You don’t even have to be the next Steve Jobs (who didn’t actually have a college degree, by the way). You can live a quiet life and impact a hundred people, or fifty, with your art or music or writing or whatever.
It’s okay to pursue a field or job you love that won’t make you super rich. Or won’t even “get you a job.” You would be surprised at how many relevant jobs there are out there for English or music or art majors (or whatever. I feel like the arts and humanities have gotten short shrift, so I’m defending). They’re just not obvious, so the people who are not English or music or art people giving you career advice might not know what they’re talking about.
The truth is, the world and the job market are changing so quickly and so dramatically that nobody who makes pronouncements on jobs actually knows what they’re talking about, and if they’re right today, by the time you graduate in five or six years (because I’m assuming you’re a junior or senior in high school), it will have changed.
Let me say THAT again: People who are saying “major in x, y, z because that’s where the jobs are” will be wrong in five years. The market really changes that fast.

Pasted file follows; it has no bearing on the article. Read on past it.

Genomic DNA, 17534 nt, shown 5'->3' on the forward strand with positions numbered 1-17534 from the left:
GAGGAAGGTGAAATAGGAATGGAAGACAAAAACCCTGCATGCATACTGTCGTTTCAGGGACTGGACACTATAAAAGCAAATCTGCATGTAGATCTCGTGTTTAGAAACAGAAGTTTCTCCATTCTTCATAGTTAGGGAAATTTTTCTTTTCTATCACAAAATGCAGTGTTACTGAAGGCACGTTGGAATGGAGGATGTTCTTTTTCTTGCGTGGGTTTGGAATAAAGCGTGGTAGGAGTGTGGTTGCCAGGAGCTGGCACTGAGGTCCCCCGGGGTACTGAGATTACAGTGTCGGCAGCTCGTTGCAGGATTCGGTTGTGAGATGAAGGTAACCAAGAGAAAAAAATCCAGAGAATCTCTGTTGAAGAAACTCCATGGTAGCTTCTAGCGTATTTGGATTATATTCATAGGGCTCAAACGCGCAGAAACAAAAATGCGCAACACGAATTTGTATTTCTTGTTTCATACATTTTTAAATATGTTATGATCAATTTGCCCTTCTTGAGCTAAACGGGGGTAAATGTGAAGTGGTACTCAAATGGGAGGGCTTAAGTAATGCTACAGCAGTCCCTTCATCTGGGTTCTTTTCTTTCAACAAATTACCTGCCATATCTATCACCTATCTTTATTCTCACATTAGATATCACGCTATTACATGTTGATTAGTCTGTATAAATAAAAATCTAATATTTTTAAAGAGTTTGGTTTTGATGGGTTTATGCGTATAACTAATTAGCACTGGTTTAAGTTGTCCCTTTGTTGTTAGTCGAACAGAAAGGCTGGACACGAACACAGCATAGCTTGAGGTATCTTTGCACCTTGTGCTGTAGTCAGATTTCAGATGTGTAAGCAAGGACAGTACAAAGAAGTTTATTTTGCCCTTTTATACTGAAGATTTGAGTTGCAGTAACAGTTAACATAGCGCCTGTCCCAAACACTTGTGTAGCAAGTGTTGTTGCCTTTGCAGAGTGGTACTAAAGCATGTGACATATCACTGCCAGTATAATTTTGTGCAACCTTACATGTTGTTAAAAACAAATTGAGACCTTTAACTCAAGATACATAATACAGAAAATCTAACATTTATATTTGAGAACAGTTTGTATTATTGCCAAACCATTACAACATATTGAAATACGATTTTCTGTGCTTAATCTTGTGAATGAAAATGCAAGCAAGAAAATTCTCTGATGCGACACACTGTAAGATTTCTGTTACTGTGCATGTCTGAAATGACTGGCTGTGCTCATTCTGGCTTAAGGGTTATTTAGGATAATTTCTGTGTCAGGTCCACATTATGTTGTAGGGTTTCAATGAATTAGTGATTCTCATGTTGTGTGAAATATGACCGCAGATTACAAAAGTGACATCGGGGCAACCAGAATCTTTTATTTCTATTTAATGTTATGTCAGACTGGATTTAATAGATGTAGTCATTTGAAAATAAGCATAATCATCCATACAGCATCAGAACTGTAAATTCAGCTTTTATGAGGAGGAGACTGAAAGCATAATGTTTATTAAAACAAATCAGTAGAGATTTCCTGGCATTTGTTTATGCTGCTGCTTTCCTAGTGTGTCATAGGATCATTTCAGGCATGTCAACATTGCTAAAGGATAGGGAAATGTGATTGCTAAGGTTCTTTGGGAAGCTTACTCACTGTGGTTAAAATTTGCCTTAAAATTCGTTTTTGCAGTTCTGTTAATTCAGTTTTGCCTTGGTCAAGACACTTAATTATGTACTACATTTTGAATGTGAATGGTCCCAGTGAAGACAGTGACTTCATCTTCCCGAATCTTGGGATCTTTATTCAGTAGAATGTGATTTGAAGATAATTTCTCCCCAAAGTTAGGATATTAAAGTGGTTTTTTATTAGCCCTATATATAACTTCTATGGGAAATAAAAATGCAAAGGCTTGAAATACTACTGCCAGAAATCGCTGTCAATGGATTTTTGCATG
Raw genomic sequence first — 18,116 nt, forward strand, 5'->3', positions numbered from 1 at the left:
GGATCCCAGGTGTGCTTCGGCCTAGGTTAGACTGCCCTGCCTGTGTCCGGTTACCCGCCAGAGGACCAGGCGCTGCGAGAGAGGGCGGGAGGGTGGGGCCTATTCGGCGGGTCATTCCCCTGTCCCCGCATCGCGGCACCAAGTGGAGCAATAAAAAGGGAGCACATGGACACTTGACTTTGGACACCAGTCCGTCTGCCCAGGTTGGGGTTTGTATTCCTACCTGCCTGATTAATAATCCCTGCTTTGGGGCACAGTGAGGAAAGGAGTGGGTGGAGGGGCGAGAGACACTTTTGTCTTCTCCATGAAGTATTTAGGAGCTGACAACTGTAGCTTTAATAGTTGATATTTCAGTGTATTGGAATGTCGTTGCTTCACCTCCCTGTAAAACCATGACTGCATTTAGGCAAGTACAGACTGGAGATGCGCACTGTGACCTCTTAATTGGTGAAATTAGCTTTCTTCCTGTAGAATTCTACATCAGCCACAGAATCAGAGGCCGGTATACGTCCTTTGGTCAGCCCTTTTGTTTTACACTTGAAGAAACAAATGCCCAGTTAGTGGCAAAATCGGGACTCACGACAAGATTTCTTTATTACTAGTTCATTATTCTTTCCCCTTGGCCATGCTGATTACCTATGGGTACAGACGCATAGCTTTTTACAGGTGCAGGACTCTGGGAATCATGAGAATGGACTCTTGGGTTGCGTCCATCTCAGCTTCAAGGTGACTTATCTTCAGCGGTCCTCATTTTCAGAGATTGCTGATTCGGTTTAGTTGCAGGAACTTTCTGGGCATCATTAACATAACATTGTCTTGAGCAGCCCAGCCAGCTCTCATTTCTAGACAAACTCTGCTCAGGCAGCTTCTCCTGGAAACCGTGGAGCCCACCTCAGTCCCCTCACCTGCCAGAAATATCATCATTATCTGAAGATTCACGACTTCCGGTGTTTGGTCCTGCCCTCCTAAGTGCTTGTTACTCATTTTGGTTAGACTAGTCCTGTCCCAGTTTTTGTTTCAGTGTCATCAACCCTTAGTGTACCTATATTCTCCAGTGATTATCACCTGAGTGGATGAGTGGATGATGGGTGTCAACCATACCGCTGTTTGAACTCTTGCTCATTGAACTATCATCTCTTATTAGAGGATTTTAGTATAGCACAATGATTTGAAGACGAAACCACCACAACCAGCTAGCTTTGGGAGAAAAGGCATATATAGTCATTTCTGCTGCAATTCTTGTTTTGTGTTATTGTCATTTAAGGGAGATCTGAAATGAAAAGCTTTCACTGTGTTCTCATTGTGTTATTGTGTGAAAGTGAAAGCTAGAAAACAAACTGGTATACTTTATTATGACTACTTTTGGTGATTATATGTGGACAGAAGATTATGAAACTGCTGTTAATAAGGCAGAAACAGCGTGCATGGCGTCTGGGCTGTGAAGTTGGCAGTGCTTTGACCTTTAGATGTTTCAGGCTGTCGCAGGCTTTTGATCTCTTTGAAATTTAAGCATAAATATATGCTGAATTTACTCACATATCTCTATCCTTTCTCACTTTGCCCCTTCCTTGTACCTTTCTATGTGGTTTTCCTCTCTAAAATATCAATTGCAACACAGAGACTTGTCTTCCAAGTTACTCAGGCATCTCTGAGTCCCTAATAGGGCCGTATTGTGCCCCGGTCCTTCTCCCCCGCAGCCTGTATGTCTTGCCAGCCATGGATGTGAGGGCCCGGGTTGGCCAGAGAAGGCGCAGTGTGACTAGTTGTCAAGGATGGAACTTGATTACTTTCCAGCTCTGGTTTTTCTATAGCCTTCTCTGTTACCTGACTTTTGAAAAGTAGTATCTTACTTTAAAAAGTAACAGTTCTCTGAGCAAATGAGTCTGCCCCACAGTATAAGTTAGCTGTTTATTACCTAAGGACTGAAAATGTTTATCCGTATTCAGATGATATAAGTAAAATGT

College is not the end.
Study what you like.
STUDY WHAT YOU LIKE.
Your passion will make a place for you better than your “necessary” major will.
Some people go to college, get a degree, and find in five or ten years that aside from finding the possession of a BA necessary for job prospects, the actual college experience didn’t have a huge impact on them. For others, it’s the fulcrum of their lives. People change majors, transfer schools, learn and grow, in those four years of college. They make important connections, and form lasting friendships, and find future spouses (sometimes).
So, yes, college is important. But what is more important is doing it your way, whatever that looks like. Make wise choices (especially financially), listen to your teachers and parents and well-meaning relatives, but feel free to also ignore their advice if it seems like they don’t know you at all. If you really want to study English, then just do it. Don’t get a business degree because it will “get you a job.” Don’t make choices like that. Don’t do it.
What are you good at? What do you love to do? What kinds of questions matter to you? What problems do you see in the world that you want to solve? Answer those questions. Those questions plus some solid effort will get you a job and “success” more than the Right Major or the Right College will. I promise.
College is NOT the end. Not even close. It’s more like a station-stop, a layover, in the journey of life. Not the end.